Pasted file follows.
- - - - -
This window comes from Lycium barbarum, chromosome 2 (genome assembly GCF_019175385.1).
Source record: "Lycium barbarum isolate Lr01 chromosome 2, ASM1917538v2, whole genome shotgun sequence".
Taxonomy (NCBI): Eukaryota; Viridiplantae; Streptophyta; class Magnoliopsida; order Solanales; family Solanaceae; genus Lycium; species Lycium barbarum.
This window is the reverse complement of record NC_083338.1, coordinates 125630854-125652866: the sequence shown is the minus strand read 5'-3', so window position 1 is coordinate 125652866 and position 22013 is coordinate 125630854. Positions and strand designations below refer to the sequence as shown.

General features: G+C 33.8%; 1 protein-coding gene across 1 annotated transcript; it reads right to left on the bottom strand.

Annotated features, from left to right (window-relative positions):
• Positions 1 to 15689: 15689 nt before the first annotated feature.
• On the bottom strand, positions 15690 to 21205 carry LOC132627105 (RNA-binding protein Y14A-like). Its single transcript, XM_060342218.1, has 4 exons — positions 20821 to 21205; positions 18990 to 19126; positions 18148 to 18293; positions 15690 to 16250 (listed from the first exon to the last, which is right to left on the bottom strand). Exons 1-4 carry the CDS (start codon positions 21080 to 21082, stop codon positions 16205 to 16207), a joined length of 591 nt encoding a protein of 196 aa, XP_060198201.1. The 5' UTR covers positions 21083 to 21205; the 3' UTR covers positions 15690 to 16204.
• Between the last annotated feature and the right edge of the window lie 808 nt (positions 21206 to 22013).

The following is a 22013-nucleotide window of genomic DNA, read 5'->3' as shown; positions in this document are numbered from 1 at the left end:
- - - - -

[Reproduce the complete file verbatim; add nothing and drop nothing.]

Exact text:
This window comes from Lycium barbarum, chromosome 2 (genome assembly GCF_019175385.1).
Source record: "Lycium barbarum isolate Lr01 chromosome 2, ASM1917538v2, whole genome shotgun sequence".
Taxonomy (NCBI): Eukaryota; Viridiplantae; Streptophyta; class Magnoliopsida; order Solanales; family Solanaceae; genus Lycium; species Lycium barbarum.
This window is the reverse complement of record NC_083338.1, coordinates 125630854-125652866: the sequence shown is the minus strand read 5'-3', so window position 1 is coordinate 125652866 and position 22013 is coordinate 125630854. Positions and strand designations below refer to the sequence as shown.

General features: G+C 33.8%; 1 protein-coding gene across 1 annotated transcript; it reads right to left on the bottom strand.

Annotated features, from left to right (window-relative positions):
• Positions 1 to 15689: 15689 nt before the first annotated feature.
• On the bottom strand, positions 15690 to 21205 carry LOC132627105 (RNA-binding protein Y14A-like). Its single transcript, XM_060342218.1, has 4 exons — positions 20821 to 21205; positions 18990 to 19126; positions 18148 to 18293; positions 15690 to 16250 (listed from the first exon to the last, which is right to left on the bottom strand). Exons 1-4 carry the CDS (start codon positions 21080 to 21082, stop codon positions 16205 to 16207), a joined length of 591 nt encoding a protein of 196 aa, XP_060198201.1. The 5' UTR covers positions 21083 to 21205; the 3' UTR covers positions 15690 to 16204.
• Between the last annotated feature and the right edge of the window lie 808 nt (positions 21206 to 22013).

The following is a 22013-nucleotide window of genomic DNA, read 5'->3' as shown; positions in this document are numbered from 1 at the left end: